Endurance: Dave McGillivray

5 Questions with Dave McGillivray

April, 12, 2013
Dave McGillivrayAP Photo/Chitose SuzukiDave McGillivray, Boston Marathon race director since 1988, has a marathon personal best of 2:29:58.
Dave McGillivray has one of the hardest jobs in the racing industry: getting more than 20,000 runners safely from Hopkinton to Boston on the third Monday of every April. The 58-year-old McGillivray, who founded DMSE (Dave McGillivray Sports Enterprises) in 1981, has served as the Boston Marathon's race director since 1988. McGillivray has also headed other notable running events, such as the Beach To Beacon 10K in Maine and the Bellin Run in Green Bay, Wis. When he's not putting on races, McGillivray is an ardent philanthropist and an accomplished runner himself with a marathon personal best of 2:29:58.

As the longtime race director for the Boston Marathon, what are some specific tips you can provide runners to best prepare for the race?

As most folks know, a lot of the early part of the marathon is downhill, so preparing specifically for that is critical. Be prepared for any type of weather conditions, as we have just about experienced it all here. Of course, if you live in the Greater Boston area, training on the actual course itself a few times can be a huge advantage to racing it well.

The Boston Athletic Association has made some major changes to Boston's qualification procedure. How do you feel about these changes? Do you think the race and the overall Boston experience has improved because of them? Will there be any future changes planned to registration/qualification that you'd like to see?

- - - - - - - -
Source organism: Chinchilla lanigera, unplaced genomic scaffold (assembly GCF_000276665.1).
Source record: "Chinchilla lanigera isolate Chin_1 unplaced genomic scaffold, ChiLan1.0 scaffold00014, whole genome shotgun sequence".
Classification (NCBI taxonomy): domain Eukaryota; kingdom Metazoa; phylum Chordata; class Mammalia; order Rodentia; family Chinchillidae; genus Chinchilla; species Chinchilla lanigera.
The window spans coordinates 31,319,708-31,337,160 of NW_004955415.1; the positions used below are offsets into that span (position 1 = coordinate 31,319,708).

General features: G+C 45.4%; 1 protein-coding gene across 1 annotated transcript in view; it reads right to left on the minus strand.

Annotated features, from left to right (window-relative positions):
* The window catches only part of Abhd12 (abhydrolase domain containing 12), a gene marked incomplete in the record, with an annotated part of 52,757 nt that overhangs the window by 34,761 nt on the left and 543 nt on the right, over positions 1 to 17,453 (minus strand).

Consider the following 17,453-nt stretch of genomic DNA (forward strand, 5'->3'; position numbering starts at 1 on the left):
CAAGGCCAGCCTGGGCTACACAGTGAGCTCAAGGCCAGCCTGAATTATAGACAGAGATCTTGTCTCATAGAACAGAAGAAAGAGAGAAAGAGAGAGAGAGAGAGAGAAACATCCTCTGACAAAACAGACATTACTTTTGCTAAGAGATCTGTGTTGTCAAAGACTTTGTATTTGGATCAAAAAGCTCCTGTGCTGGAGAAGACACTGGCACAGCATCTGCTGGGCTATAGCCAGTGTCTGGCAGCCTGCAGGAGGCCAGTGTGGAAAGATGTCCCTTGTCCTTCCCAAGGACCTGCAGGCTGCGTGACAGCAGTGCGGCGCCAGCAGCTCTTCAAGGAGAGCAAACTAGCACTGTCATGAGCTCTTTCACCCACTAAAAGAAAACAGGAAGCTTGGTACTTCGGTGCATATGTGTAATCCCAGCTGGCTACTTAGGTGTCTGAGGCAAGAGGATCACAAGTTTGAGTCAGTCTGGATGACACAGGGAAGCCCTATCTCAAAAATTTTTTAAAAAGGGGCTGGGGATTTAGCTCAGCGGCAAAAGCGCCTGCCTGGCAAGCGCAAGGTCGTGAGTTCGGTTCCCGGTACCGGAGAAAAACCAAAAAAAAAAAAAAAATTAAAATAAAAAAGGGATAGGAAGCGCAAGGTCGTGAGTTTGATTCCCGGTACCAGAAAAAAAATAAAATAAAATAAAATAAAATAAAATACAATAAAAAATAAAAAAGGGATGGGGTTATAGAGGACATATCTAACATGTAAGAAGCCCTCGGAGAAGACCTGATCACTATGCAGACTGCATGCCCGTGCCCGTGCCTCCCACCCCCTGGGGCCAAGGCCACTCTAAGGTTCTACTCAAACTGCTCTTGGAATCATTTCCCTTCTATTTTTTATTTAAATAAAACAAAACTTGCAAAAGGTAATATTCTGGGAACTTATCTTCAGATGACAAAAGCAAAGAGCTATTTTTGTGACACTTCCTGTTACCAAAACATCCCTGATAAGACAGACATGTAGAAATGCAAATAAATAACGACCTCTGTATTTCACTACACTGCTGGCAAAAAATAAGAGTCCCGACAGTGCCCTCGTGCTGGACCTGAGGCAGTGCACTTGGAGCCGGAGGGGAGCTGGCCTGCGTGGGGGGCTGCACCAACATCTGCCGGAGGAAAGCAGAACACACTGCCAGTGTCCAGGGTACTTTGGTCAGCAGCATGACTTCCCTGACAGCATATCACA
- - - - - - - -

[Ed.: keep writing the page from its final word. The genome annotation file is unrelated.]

We needed to respond to the marketplace and we did just that. The sport has changed over the years, as we all know. More and more people are running and as such more are qualifying for Boston. Given our start and finish area limitations, we have a field-size limit and can only accept so many. The changes we made in the registration process and the qualifying times over the past few years just about solved all the issues we faced the year before, when we closed out in just over eight hours. We have only heard positive comments from runners about these changes. Our objective is about the "pursuit of athletic excellence" and these changes have gone a long way in preserving these goals and ideals.

Do you ever regret the fact that Boston cannot be certified for official world-record purposes? Would you ever want to see any change to the course that would allow it to be IAAF-certified?

I, of course, would love to see the day come soon that the current Boston course would be recognized for world-record purposes. However, I am not so sure making the changes necessary to our current course would be the direction we would ever consider given all the course dynamics in play here. However, we are constantly reviewing information at our disposal that may help to someday build a case to successfully reverse the current ruling.

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